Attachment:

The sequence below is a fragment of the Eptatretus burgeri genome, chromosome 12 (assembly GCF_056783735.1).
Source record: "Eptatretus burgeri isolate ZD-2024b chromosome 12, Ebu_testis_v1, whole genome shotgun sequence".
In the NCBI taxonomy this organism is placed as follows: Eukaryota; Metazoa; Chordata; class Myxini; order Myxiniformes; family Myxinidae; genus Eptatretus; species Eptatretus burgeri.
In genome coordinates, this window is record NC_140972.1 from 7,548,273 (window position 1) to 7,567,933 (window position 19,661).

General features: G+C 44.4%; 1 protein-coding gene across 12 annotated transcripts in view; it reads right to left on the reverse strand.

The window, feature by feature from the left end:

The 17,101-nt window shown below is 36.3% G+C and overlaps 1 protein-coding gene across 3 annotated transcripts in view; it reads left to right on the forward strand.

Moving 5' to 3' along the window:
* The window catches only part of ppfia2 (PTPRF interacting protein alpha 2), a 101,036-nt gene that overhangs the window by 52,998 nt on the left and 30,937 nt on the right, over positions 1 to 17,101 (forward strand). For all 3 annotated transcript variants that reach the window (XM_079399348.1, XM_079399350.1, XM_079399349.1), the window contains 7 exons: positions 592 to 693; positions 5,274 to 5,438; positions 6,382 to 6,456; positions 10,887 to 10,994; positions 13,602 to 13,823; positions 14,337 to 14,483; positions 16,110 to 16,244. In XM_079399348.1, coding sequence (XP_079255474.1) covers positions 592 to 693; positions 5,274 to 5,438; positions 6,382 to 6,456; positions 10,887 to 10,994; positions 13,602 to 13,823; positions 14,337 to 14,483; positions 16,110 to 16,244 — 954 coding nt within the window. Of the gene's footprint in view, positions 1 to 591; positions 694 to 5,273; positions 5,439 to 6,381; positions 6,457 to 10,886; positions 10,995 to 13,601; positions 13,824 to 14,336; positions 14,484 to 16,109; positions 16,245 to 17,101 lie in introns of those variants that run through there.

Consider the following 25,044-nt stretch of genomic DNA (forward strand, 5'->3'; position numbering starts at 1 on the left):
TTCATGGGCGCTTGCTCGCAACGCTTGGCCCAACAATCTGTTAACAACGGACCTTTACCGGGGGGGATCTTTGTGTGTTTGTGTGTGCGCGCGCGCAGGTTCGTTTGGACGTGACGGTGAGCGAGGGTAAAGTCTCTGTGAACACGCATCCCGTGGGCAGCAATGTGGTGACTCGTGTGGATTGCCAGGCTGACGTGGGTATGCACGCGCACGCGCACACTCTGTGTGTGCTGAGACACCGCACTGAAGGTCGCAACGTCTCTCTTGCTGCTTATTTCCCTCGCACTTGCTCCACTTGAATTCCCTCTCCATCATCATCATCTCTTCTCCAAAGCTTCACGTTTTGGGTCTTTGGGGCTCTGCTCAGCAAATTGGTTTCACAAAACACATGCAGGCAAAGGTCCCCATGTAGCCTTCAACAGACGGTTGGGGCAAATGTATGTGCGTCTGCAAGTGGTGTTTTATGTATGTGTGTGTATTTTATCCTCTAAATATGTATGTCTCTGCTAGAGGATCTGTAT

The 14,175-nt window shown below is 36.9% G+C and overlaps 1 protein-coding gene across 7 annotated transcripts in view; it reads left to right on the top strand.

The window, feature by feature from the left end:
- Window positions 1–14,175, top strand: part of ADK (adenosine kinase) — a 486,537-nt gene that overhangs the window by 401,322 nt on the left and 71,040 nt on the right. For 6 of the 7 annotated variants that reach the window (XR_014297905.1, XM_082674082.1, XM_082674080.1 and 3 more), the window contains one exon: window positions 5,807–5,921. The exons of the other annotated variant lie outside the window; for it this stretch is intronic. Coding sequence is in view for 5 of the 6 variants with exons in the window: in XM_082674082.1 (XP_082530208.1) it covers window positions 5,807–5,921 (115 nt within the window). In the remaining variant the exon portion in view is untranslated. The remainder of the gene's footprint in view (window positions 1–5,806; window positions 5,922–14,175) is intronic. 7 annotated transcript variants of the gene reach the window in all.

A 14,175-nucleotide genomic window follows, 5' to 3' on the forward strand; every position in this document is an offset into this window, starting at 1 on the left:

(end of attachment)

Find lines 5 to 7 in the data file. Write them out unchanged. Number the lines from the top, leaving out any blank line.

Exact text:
General features: G+C 44.4%; 1 protein-coding gene across 12 annotated transcripts in view; it reads right to left on the reverse strand.

The window, feature by feature from the left end:

The 17,101-nt window shown below is 36.3% G+C and overlaps 1 protein-coding gene across 3 annotated transcripts in view; it reads left to right on the forward strand.